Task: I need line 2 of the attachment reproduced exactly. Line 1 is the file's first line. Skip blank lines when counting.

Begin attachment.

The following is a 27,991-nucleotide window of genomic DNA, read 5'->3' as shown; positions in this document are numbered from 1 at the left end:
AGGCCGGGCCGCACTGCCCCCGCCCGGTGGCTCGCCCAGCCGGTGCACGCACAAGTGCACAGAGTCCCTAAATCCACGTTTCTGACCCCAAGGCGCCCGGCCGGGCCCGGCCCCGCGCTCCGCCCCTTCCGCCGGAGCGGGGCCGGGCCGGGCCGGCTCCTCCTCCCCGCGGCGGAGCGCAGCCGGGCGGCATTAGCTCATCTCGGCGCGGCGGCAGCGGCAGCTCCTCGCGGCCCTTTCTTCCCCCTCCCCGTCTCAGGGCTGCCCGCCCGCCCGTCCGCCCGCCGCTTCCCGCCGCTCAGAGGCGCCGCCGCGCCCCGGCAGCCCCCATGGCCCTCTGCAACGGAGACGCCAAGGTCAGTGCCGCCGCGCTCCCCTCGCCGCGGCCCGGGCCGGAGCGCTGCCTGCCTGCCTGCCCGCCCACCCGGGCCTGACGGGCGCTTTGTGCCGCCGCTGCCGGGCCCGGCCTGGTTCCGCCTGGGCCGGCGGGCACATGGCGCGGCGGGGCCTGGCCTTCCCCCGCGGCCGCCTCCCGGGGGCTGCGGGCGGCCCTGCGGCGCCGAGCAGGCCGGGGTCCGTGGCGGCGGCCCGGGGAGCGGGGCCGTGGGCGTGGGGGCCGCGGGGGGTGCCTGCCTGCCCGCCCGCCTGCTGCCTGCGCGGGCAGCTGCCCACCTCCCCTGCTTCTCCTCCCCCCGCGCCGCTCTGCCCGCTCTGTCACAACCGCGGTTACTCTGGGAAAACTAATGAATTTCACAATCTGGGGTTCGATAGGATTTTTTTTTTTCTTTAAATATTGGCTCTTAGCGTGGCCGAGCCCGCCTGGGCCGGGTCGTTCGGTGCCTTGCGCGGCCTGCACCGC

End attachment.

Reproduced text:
AGGCCGGGCCGCACTGCCCCCGCCCGGTGGCTCGCCCAGCCGGTGCACGCACAAGTGCACAGAGTCCCTAAATCCACGTTTCTGACCCCAAGGCGCCCGGCCGGGCCCGGCCCCGCGCTCCGCCCCTTCCGCCGGAGCGGGGCCGGGCCGGGCCGGCTCCTCCTCCCCGCGGCGGAGCGCAGCCGGGCGGCATTAGCTCATCTCGGCGCGGCGGCAGCGGCAGCTCCTCGCGGCCCTTTCTTCCCCCTCCCCGTCTCAGGGCTGCCCGCCCGCCCGTCCGCCCGCCGCTTCCCGCCGCTCAGAGGCGCCGCCGCGCCCCGGCAGCCCCCATGGCCCTCTGCAACGGAGACGCCAAGGTCAGTGCCGCCGCGCTCCCCTCGCCGCGGCCCGGGCCGGAGCGCTGCCTGCCTGCCTGCCCGCCCACCCGGGCCTGACGGGCGCTTTGTGCCGCCGCTGCCGGGCCCGGCCTGGTTCCGCCTGGGCCGGCGGGCACATGGCGCGGCGGGGCCTGGCCTTCCCCCGCGGCCGCCTCCCGGGGGCTGCGGGCGGCCCTGCGGCGCCGAGCAGGCCGGGGTCCGTGGCGGCGGCCCGGGGAGCGGGGCCGTGGGCGTGGGGGCCGCGGGGGGTGCCTGCCTGCCCGCCCGCCTGCTGCCTGCGCGGGCAGCTGCCCACCTCCCCTGCTTCTCCTCCCCCCGCGCCGCTCTGCCCGCTCTGTCACAACCGCGGTTACTCTGGGAAAACTAATGAATTTCACAATCTGGGGTTCGATAGGATTTTTTTTTTTCTTTAAATATTGGCTCTTAGCGTGGCCGAGCCCGCCTGGGCCGGGTCGTTCGGTGCCTTGCGCGGCCTGCACCGC